A hair-cell stereocilium is almost impossible to glimpse with an optical microscope, because it's only as wide as the smallest wavelength of visible light. I saw some recently, though, in the lab of David Corey, a neurobiology professor at Harvard Medical School. The image was an electron micrograph of a mouse hair cell, which measures about one-five-thousandth of an inch across and is structurally similar to a human one. Hair cells are exquisitely sensitive. "Humans can detect a sound that vibrates our cilia by about the diameter of an atom, or a few atoms," Corey said. "We can also hear sounds ten million times as loud. Yet a cilium's entire operating range of motion is only about half of its diameter."
Damage to hair cells or to the nerve synapses they're attached to is the most common source of hearing loss. Aging and noise are the leading causes; among the others are the chemotherapy drug cisplatin, the aminoglycoside family of antibiotics, and various autoimmune diseases, including the one that deafened (but didn't silence) Rush Limbaugh. Corey showed me another electron micrograph, from the ear of a mouse that had been exposed for two hours to sound as intense as that experienced by someone using a chainsaw. The cilia looked like tree trunks thrown around by a tornado.
Hair cells can recover if a noise isn't too loud and doesn't last too long, but permanent injuries accumulate. A widely cited damage threshold for sustained exposure is eighty-five or ninety decibels. (The human hearing range is so wide that it has to be described logarithmically to keep the numbers from becoming unmanageable: every ten-decibel increase represents a tenfold increase in sound energy.) An unsettling number of everyday activities lie at or above the danger line, including lawn-mowing, motorcycle-riding, rock-concert-going, Shop-Vac-ing, milkshake-making, subway-riding, and power-tool-using. "Most carpenters have lost a lot of hearing by the time they're fifty," Corey said. "I'm sometimes around construction sites, and I often pass out ear protection."
At louder volumes, a single instance can cause permanent damage, as it did with my grandmother. A gunshot a metre away can measure more than a hundred and forty decibels. A professor at the University of Texas at San Antonio told me that a major unrecognized cause of hearing loss is recreational shooting. Hunters often say they can't wear ear protection because they need to be able to hear things like deer walking through dry leaves—although, of course, people who gradually deafen themselves can't hear those things, either.
Members of the military face greater risks. Combat soldiers experience periods of intense gunfire, and also far louder explosive blasts, from bombs, rocket-propelled grenades, and improvised explosive devices. And military hearing threats aren't limited to battle zones. James Henry, a research scientist at a U.S. Department of Veterans Affairs facility in Portland, Oregon, told me, "Aircraft carriers are a real problem—especially on deck, but really everywhere. Even when you're sleeping on an aircraft carrier the noise can be above a damaging level." Soldiers have access to effective sound-protection gear, but, like hunters, they're often reluctant to use it. A fifth of all hearing aids sold in the United States are purchased by the V.A.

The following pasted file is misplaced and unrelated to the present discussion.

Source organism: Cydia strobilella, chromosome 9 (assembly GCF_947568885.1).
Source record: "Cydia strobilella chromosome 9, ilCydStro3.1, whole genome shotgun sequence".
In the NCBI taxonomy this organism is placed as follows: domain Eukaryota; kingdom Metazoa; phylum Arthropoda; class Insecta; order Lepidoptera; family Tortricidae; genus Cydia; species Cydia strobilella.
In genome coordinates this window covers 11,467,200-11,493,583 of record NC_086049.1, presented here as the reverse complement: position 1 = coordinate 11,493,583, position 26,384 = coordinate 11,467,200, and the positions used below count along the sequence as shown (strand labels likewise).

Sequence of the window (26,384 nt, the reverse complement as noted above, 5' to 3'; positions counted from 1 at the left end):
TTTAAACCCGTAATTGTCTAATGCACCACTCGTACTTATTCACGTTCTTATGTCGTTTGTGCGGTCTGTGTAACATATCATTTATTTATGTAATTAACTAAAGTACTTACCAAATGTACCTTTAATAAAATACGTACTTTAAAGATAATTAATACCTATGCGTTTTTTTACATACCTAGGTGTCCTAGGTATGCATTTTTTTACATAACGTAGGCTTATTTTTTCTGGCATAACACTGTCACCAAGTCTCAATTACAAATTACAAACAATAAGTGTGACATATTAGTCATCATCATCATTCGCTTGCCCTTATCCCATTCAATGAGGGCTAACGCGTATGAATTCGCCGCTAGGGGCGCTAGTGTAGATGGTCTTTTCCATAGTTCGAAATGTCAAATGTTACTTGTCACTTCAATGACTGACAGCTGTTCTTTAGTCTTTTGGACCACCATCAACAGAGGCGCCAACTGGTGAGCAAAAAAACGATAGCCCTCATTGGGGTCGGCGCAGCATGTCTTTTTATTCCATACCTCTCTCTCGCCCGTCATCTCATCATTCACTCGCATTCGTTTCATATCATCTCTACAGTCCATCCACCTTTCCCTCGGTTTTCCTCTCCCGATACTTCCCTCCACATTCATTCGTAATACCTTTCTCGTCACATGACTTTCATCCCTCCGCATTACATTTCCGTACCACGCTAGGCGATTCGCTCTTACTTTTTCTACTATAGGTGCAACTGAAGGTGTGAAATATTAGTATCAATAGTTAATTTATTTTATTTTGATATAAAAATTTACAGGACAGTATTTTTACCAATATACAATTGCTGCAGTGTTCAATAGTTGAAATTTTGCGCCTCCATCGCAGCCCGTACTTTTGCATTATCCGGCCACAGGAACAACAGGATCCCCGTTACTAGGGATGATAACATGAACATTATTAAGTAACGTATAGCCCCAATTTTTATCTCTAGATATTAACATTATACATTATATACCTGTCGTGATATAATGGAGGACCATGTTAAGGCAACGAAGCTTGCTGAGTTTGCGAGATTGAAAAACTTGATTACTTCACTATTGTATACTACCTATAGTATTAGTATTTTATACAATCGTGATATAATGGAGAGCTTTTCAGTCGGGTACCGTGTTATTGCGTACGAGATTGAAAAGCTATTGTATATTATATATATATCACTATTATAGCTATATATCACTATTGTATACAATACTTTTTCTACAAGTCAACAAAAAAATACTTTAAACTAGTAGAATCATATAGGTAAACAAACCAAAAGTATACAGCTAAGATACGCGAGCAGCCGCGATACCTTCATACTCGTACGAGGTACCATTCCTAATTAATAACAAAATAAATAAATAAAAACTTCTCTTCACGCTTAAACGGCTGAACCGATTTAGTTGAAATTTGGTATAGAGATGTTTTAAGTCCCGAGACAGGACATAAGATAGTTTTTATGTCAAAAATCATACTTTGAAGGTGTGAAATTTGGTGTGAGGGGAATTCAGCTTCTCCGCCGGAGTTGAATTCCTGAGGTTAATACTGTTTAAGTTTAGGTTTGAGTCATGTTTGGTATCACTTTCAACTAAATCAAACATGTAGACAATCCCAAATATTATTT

Hearing problems were part of Henry's life before he began working with veterans. In the nineteen-seventies, he was the lead guitarist for Eli, a rock band that (after he quit) performed as a warmup act for Kiss. "I remember going home at night and having this roaring in my ears," he said. "I didn't realize that the roaring would eventually become a permanent condition." That's not what led him to his profession, though. Henry and his wife have a daughter who was born with virtually no hearing (because of genetic bad luck, not Eli concerts experienced in utero). In the early eighties, they moved to Portland so that she could attend the Tucker Maxon School, which specializes in teaching speech and listening skills to deaf children. That experience prompted Henry to earn a master's degree in audiology, and after he went to work at the V.A. he got a Ph.D. in behavioral neuroscience.
Henry's daughter is now thirty-eight. When she was twenty, she received a cochlear implant—a surgically placed electronic device that transmits sound impulses from a microphone near the ear to electrodes in the cochlea, bypassing the eardrum and directly stimulating the hair cells and the auditory nerve fibres. The Food and Drug Administration initially approved cochlear implants only for adults, but research has shown that they're vastly more effective if they're put in before the parts of the brain that process speech have developed fully. Henry's daughter has a daughter, now five years old, also born deaf, who was fitted with cochlear implants in infancy. "The difference between my daughter and my granddaughter is that my daughter had great difficulty learning speech skills," Henry said. "But my granddaughter can hear things and repeat them back without looking at the person who's speaking."